Types of DUI

If you are found to be operating a motor vehicle with a blood alcohol concentration (BAC) of .08 percent or more in Nevada, you will be charged with drunk driving. You may also be charged with DUI if you demonstrate an impaired ability to drive with a BAC less than .08 percent. A first-offense DUI is charged as a misdemeanor that carries an array of penalties. Subsequent DUI convictions within seven years will result in more serious penalties. A DUI in which you have injured or killed another also will result in harsher penalties.

You may believe that your case is hopeless but, before you plead guilty to any DUI charge, you should get the legal advice of an attorney who is experienced in this complex legal field. Your case may be eligible for reduced charges or even a case dismissal. You will never know what your legal options are until you get your case evaluated by a professional. At Hofland & Tomsheck, you can consult with a former Clark County Chief Deputy Prosecutor who has been both state and nationally board certified as a criminal trial lawyer or Specialist.

First Offense Nevada DUI

A first-offense misdemeanor DUI involves impaired driving or a .08 percent BAC. You may be charged with DUI due to alcohol, prescription drugs, illegal drugs, or even over-the-counter drugs or a combination of any of these. Cold, cough, and allergy medicines and sleep aids are just examples of drugs that can cause drowsiness and impaired driving. If convicted of this offense, you will face jail time of two days up to six months or community service of 24 to 96 hours, DUI school, fines between $400 up to $1,000 plus court costs, a 90-day driver’s license suspension along with a $35 civil penalty, and attendance at a victim’s impact panel. If you are under 21 or if your BAC measured .18 percent or more, you will have to pay for an alcohol/drug evaluation and treatment program. You may also be ordered to install and use a breath interlock device on your car at your own expense. This device is wired into your ignition and will prevent your vehicle from starting if a certain amount of alcohol is detected when you blow into it.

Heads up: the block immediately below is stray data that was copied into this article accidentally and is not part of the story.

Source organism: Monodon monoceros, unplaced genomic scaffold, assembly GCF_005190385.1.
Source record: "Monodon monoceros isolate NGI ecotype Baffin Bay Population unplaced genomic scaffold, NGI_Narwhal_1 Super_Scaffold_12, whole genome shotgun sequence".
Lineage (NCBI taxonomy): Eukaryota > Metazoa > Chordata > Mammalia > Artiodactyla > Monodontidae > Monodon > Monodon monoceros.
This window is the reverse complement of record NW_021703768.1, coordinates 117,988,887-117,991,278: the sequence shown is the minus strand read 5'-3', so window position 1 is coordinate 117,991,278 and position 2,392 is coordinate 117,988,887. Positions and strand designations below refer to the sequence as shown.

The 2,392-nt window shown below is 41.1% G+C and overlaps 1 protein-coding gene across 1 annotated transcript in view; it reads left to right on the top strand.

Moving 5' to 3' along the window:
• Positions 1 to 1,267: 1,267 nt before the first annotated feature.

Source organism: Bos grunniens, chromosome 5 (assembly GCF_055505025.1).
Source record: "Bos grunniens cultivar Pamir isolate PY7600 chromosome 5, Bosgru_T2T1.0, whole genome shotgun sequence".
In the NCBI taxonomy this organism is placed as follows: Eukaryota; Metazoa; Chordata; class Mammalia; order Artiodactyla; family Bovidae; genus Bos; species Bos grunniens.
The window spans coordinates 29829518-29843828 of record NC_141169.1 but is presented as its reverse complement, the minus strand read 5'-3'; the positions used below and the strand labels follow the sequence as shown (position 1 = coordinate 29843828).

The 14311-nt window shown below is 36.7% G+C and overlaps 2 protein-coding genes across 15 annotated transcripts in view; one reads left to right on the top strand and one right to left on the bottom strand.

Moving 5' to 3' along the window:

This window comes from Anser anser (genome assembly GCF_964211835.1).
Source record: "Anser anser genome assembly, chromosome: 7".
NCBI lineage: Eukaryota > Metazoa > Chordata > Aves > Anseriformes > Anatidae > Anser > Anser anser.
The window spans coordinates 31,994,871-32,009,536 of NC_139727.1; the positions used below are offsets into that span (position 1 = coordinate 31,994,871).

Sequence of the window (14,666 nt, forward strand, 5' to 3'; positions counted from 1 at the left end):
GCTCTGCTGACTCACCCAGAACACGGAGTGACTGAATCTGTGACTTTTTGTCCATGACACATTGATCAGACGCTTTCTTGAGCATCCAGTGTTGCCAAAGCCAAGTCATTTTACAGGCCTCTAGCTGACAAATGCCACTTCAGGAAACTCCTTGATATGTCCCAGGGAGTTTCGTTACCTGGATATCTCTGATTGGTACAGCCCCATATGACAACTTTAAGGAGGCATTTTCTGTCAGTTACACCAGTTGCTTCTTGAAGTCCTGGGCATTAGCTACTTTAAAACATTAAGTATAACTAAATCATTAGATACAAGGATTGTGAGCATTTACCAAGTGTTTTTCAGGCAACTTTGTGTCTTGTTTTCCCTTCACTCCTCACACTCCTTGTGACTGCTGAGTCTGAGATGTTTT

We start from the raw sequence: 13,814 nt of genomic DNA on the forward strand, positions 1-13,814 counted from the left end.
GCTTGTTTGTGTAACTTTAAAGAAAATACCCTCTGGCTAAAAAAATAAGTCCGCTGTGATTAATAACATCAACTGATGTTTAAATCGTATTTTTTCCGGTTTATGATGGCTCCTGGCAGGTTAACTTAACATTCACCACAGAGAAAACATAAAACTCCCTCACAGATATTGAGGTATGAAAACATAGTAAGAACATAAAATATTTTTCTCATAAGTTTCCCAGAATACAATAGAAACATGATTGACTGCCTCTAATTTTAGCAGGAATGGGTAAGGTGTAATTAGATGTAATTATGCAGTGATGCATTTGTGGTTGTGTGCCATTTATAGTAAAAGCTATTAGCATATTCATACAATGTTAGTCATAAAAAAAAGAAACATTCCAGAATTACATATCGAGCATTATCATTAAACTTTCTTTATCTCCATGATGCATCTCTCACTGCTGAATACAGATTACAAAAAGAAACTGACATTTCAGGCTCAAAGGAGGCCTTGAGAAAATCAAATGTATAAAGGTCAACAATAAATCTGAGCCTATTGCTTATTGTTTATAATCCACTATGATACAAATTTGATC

Second Offense Nevada DUI

A second DUI misdemeanor conviction within seven years is punishable by jail time of 10 days to six months or home confinement. Fines will range from $750 to $1,000 or community service that is equivalent. You will be required to attend a victim’s impact panel and pay for and complete an alcohol/drug abuse assessment followed by an intensive treatment program. Your license will be suspended for a year. If your BAC was at or above .18 percent, you will have to pay for, install, and maintain a breath interlock device in your car for 12 to 36 months once your license is reinstated.

Third DUI Offense in Nevada

A third DUI offense in seven years is charged as a Class B felony. The penalties for this offense include a prison term of one to six years, fines of $2,000 up to $5,000, attendance at a victim impact panel, a breath interlock device for 12 to 36 months, a license suspension of three years, and an alcohol/drug abuse assessment. In some cases, prison time may be avoided by completing a tough rehabilitation program lasting from three to five years under DUI Court. This program involves counseling and court supervision and you may be sent to jail if you fail to comply by its rules.

DUI Causing Bodily Injury or Death

This is a much more serious offense due to the harm caused to others. If you are convicted of the felony of causing an accident due to intoxication which results in injury or death, you will face two to 20 years in a state prison and fines of $2,000 up to $5,000. This offense is non-probational, which means you must go to prison regardless of whether you have never been in trouble with the law before.

Vehicular Homicide

This is the most serious of all drunk or drugged driving offenses. It is charged when you have three previous DUI convictions and then cause the death of another through DUI. This offense is charged as a Class A felony punishable by 25 years to life in prison. Parole may be possible after serving 10 years of your sentence.

Contact Us

The consequences of a DUI conviction are harsh. Other consequences include higher car insurance rates, a criminal record which can limit future educational, job, housing, and credit opportunities, and the loss of your reputation. Get experienced and dedicated legal help from Hofland & Tomsheck by consulting with one of our attorneys about your case. Contact us for a free, initial consultation today.